British authorities believed he was behind a protest against the rising cost of
living. After Nkrumah was released from prison, he traveled the country
rallying Ghanaians to rise up against British colonialism, even inviting women
to participate in the rallies at a time when women were barely gaining
suffrage. Nkruman was thrown into prison again for three years because of the
boycotts and strikes he had initiated against British colonialists, but
eventually his efforts caused the British to flee Ghana.
12. Kofi Annan
Kofi Annan is a Ghanaian diplomat who served as a Secretary General to the
United Nations. Annan had the courage to point out the flaws within the systems
of the UN, and wrote proposals for reform within the UN, calling for a
cabinet-style body in the hopes of getting the UN back on track to working on
its core missions—namely focusing on human rights. Annan was awarded a Nobel
Peace Prize for helping to reform the UN, giving it more of an emphasis on
13. Steve Biko
Steve Biko was a South African who fought racial segregation during the 60’s
and 70’s. Biko was the president of the South African Students’ Organization,
which advocated political self-reliance. Biko was expelled from the University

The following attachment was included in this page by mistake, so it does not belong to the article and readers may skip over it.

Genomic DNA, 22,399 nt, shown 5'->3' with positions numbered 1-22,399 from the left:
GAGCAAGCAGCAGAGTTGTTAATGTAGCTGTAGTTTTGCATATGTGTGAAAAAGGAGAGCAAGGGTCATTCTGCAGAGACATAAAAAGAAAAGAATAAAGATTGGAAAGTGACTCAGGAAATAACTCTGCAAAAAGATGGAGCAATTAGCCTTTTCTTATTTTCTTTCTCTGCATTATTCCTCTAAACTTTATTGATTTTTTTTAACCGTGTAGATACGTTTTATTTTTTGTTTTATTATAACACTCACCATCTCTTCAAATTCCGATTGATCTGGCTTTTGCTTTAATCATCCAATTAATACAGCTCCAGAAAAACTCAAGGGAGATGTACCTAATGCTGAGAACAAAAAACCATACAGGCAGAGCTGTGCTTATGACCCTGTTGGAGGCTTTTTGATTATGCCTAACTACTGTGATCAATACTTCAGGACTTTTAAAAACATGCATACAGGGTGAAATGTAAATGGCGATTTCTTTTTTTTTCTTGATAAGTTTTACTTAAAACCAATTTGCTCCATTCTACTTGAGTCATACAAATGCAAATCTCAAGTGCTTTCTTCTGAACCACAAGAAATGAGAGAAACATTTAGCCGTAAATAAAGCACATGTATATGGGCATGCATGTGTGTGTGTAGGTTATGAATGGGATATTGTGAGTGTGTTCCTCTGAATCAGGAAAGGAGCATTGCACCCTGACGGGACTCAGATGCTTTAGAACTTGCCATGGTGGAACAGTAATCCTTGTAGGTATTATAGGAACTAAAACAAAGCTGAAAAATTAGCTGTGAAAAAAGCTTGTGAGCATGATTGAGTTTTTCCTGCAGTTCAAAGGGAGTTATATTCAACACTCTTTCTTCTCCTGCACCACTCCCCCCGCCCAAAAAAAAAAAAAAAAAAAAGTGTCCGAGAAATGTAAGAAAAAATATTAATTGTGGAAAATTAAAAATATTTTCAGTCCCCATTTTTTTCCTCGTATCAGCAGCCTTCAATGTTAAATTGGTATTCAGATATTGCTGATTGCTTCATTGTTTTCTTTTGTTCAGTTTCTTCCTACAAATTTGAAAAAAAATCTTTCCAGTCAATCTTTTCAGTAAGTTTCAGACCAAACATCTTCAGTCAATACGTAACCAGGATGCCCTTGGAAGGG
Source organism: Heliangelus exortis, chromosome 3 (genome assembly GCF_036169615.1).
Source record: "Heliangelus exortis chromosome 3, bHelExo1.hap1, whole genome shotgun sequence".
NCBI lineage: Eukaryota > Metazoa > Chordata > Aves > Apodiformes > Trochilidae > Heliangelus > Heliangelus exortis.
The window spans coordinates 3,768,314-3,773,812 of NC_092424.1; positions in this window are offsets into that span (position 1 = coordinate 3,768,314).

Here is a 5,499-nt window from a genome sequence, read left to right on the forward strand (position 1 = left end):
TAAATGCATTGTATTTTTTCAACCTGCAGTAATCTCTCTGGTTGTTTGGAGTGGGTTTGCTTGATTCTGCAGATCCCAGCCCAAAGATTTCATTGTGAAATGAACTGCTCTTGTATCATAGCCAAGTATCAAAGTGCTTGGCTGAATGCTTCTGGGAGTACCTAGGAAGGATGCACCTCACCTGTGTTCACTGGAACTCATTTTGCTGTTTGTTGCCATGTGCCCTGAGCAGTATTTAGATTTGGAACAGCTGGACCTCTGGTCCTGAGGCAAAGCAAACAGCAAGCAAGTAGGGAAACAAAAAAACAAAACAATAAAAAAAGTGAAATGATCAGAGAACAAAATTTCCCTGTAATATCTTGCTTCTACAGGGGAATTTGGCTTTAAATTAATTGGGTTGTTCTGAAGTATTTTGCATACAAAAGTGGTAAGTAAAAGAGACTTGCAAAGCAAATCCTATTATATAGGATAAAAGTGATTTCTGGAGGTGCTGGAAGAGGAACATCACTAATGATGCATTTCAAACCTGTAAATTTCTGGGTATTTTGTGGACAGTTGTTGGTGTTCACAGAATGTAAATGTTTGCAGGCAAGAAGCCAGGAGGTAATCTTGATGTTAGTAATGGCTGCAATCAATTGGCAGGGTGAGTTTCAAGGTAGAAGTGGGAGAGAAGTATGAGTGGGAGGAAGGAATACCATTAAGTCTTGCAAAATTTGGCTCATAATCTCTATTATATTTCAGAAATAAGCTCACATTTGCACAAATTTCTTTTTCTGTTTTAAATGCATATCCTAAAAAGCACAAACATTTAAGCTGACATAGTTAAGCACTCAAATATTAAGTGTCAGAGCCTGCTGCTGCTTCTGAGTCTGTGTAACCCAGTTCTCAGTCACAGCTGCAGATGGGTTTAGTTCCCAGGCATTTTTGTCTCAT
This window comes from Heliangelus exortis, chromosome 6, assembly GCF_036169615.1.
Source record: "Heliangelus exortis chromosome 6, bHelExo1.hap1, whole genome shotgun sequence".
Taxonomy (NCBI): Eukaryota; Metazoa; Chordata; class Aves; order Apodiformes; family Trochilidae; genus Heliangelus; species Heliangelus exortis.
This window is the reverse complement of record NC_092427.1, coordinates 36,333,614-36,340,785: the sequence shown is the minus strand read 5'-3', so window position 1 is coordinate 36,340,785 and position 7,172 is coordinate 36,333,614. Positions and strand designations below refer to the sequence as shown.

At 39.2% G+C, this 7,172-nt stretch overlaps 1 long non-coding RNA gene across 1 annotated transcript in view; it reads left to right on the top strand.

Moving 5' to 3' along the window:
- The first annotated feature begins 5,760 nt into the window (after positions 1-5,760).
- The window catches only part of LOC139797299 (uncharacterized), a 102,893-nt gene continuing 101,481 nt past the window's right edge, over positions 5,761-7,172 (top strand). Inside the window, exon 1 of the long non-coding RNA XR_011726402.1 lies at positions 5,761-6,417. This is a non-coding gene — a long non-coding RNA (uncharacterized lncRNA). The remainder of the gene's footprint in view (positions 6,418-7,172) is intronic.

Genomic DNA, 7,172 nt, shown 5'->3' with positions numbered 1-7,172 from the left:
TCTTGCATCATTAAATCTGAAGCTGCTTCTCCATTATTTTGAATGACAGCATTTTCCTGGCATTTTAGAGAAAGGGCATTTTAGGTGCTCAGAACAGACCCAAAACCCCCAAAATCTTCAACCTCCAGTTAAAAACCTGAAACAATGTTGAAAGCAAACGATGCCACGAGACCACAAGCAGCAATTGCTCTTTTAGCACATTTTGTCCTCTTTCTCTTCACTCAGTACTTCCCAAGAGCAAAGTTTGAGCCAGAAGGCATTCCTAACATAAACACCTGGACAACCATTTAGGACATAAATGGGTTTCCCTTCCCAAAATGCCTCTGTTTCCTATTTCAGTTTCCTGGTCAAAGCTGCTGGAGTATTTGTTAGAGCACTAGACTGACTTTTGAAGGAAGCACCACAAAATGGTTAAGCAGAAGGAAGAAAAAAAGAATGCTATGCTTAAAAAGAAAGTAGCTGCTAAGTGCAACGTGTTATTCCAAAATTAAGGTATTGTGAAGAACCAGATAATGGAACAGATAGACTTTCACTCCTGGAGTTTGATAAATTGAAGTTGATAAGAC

of Natal because of his political activism as well as banned by the government,
meaning he could not speak in public, or even to more than one person at a
time. After his ban, Biko returned to his hometown where he founded more groups
advocating political self-reliance and initiated protests against the
government. Biko was eventually arrested, tortured, interrogated and died in
14. Thomas Sankara
Thomas Sankara was a pan-Africanist and the President of Burkina Faso from
1983 to 1987. Sankara was very focused on anti-imperialism and self-reliance.
He had many policies in place to help the impoverished, aiding agrarian
self-sufficiency, promoting more accessible education nation-wide and advancing
public health initiatives. He also fought for women’s rights, outlawing female
genital mutilation and forced marriages. However, the middle class didn’t like
his societal reforms like stripping tribal leaders of the right to forced labor
and tribute payments. Sankara was eventually overthrown and assassinated by the
eventual new president of Burkina Faso, Blaise Compaore.
15. George Weah